FERC also proposed that utilities and grid operators try to get agreement from states as to how to pay for multistate lines. And utilities would need to consider using technologies that could make the power grid more efficient, among other changes (Energywire, April 22).
Some RTOs and similar entities have already begun doing the type of transmission planning suggested in FERC’s draft plan, said Johannes Pfeifenberger, principal at the Brattle Group, a consulting firm.
“It basically says, ‘We learned some best practices and want those best practices to be more widely used,’” he said.
Still, as FERC considers a final rule, the commission will need to balance its desire to let regions implement changes as they see fit, while being specific enough to fix inefficiencies or roadblocks in transmission development, Pfeifenberger said.
Whether FERC will strike that balance might not be immediately evident. After the commission finalizes a new rule — and assuming it can withstand legal challenges — utilities and grid operators then must propose how they’re going to comply with it.
In the case of Order 1000, utilities’ compliance plans were where some of the shortcomings emerged, Pfeifenberger said.
“Unfortunately, that flexibility, in response to Order 1000, has been used by at least some regions to say, ‘We’re already doing that and don’t need to change,’” he said. “I recall looking at some of the Order 1000 compliance [filings] and thinking, ‘This will never work.’ And some of it really didn’t.”
Solar bottlenecks and state planning
Southeast environmental advocates have pointed to Georgia to highlight how they see transmission planning falling short.
Georgia Power — a subsidiary of Southern and the Peach State’s largest electricity provider — finalized a plan in July summarizing its energy investments and needs for the next 20 years. The statewide plan included new investments in natural gas and renewable energy, as well as some coal plant retirements within the next six years.
But clean energy groups said the plan also highlighted a glaring transmission shortcoming.
During the Georgia Public Service Commission’s review of the plan this past spring, a Georgia Power official told the regulators the company could not retire two of its coal units before 2035, in part because of “significant transmission” that had not been built to link up new resources. One observer of the plan — a consultant retained by Georgia Public Service Commission staff — testified that the company’s transmission plans were a “flaw” that should have been addressed years earlier.
The consultant, John Chiles, said in a recent interview that Georgia Power is now working to build more transmission so it can incorporate solar and retire costly coal plants.
“It’s fair to say that there’s still additional planning that needs to be done to address the retirement of generation and addition of renewables in the state of Georgia,” said Chiles, principal of transmission services at GDS Associates Inc. “I’m personally hopeful that Georgia Power will move forward and develop more transmission in the future to do that, because that’s part of their [latest] plan.”
A Georgia Power spokesperson did not answer a list of questions about its resource plan. But in a June press release, the company said it had developed a wide-ranging strategy to transform the state’s energy sources and ensure that the network of power lines and grid infrastructure “continues to deliver reliable energy to Georgians — both today and in the future.”
Outside of their energy resource plans, many utilities participate in the Southeastern Regional Transmission Planning (SERTP) forum. The group meets once per quarter with the goal of allowing utilities and interested parties to engage with each other on issues affecting their respective transmission plans.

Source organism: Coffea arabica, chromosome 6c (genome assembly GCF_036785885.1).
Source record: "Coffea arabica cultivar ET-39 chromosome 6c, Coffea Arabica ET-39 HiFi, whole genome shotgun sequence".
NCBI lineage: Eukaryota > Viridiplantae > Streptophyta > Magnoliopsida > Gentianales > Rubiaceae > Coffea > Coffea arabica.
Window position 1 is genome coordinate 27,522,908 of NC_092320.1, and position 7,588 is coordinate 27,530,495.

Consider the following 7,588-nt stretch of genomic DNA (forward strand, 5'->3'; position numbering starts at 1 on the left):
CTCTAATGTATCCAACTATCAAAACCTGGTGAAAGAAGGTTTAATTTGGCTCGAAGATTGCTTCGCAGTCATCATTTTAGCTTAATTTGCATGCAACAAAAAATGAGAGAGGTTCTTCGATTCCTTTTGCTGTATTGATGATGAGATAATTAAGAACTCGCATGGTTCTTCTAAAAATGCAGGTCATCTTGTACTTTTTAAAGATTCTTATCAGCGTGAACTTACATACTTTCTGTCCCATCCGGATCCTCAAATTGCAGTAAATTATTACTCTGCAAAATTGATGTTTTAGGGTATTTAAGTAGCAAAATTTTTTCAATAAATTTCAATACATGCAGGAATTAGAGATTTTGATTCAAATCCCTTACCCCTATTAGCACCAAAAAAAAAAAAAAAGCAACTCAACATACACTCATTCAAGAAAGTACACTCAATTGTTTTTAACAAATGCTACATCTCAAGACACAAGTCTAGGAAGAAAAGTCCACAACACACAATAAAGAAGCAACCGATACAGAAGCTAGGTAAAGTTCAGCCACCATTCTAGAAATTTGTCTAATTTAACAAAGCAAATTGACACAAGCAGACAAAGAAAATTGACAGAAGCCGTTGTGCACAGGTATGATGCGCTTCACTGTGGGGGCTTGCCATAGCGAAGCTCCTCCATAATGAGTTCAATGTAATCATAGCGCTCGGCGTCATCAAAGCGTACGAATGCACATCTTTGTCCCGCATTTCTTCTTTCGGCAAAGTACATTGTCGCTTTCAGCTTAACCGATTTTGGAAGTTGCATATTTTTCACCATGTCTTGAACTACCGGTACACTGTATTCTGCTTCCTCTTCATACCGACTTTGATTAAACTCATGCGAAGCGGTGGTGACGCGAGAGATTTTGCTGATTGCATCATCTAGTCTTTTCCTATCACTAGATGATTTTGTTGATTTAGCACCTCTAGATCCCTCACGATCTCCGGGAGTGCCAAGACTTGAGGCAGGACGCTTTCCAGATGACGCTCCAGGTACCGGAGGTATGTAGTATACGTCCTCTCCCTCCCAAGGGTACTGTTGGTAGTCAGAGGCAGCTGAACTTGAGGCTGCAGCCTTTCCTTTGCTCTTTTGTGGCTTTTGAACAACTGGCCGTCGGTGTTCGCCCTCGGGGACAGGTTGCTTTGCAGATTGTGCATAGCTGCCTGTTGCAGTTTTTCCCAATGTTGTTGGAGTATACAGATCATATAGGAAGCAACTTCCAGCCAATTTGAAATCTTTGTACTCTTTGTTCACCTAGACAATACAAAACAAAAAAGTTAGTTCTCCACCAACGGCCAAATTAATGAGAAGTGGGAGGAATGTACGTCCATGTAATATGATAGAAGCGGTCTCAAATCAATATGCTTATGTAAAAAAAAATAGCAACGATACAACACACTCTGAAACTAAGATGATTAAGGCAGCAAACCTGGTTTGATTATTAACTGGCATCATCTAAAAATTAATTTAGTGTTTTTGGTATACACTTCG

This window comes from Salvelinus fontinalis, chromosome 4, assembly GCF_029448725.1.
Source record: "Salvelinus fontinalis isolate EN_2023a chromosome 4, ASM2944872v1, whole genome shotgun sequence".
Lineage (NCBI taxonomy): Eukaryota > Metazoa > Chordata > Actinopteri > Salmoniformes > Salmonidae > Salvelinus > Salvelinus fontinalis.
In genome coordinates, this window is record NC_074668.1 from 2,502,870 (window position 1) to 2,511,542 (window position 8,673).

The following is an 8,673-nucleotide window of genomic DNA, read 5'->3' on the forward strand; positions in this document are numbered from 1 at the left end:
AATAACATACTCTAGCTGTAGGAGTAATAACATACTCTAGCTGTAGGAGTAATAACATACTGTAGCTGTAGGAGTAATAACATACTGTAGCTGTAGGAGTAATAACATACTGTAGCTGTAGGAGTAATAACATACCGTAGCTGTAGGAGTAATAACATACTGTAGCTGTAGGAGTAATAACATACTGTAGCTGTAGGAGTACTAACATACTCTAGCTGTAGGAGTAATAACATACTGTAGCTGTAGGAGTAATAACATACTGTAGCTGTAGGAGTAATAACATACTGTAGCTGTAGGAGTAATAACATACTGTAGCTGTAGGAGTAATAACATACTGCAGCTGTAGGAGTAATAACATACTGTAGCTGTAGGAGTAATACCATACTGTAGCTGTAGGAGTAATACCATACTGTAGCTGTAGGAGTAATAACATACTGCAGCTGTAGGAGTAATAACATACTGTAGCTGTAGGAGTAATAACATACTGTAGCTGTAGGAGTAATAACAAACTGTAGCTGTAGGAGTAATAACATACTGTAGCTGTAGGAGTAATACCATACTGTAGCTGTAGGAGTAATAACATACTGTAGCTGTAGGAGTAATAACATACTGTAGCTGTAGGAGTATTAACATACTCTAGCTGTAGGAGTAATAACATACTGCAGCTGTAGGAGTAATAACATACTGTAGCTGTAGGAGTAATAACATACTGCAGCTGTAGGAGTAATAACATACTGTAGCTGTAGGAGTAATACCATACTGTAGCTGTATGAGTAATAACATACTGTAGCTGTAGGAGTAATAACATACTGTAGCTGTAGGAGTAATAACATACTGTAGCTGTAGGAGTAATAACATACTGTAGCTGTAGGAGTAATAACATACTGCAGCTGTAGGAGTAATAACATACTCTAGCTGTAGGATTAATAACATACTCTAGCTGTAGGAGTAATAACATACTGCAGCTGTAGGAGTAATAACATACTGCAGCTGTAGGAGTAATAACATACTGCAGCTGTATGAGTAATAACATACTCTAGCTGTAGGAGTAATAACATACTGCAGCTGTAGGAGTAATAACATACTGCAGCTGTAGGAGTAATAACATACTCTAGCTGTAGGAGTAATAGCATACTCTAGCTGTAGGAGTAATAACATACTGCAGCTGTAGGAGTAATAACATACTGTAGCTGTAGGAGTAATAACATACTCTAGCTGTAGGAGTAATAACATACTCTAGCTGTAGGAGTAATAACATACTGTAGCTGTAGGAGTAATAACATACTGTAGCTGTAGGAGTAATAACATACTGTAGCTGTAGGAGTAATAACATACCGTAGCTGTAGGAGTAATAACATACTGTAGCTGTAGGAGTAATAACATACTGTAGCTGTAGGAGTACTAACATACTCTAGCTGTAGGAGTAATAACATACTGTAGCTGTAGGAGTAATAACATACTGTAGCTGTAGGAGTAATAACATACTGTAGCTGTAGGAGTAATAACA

At a typical meeting, utilities will present “local” transmission plans within their own service territories, said Nick Guidi, an energy attorney at the Southern Environmental Law Center. Then, they’ll consider potential regional transmission lines that could work instead of the smaller, local ones.
But no regional power lines have ever moved forward, the utility sponsors of the process have acknowledged. Unlike in some other regions, the SERTP analysis mostly compares different projects’ economic costs, without consideration of other potential benefits of high-voltage transmission, Guidi said.
“In theory, at least, there’s a process by which the utilities get together in the Southeast, but it has not led to the development of any long-distance line,” added Joel Eisen, a law professor at the University of Richmond.
In comments to FERC, utility sponsors of the Southeastern Regional Transmission Planning forum pointed out that they also conduct transmission planning in conjunction with their state utility regulators. They described their planning process as a “bottom-up” approach, adding that they have collaborated with each other on power system and grid planning issues.
“[The] SERTP region has an expansive and robust collective transmission system, high integration of clean resources, high customer satisfaction and reliability, and low electric rates relative to other regions,” the utility sponsors said in a comment last month.
Kimberly Duffley, a commissioner at the North Carolina Utilities Commission, suggested that the large geographic footprint of many Southern utilities necessitates a different framework there. Specifically, “local” power lines — within one utility’s service territory or a single state — may be close to the size of typical “regional” lines elsewhere in the United States, she said.
“I do think the [rule] will provide benefits to RTO regions and non-RTO regions, but nonprescriptive rules are appropriate,” she said.
FERC’s proposal is expected to be finalized in the coming months, although it could change significantly from its draft version.
In the meantime, the Southeast will continue to see changes in its energy resource mix, particularly a continued rise in solar energy, the University of Pennsylvania’s Welton said. Now, she said, the question becomes whether the process for building transmission needs to evolve with those changes.
“For a long time, the Southeast has assumed the model is working for them and nothing is broken, so why fix it?” Welton said. “I think the big question is, is that still true?”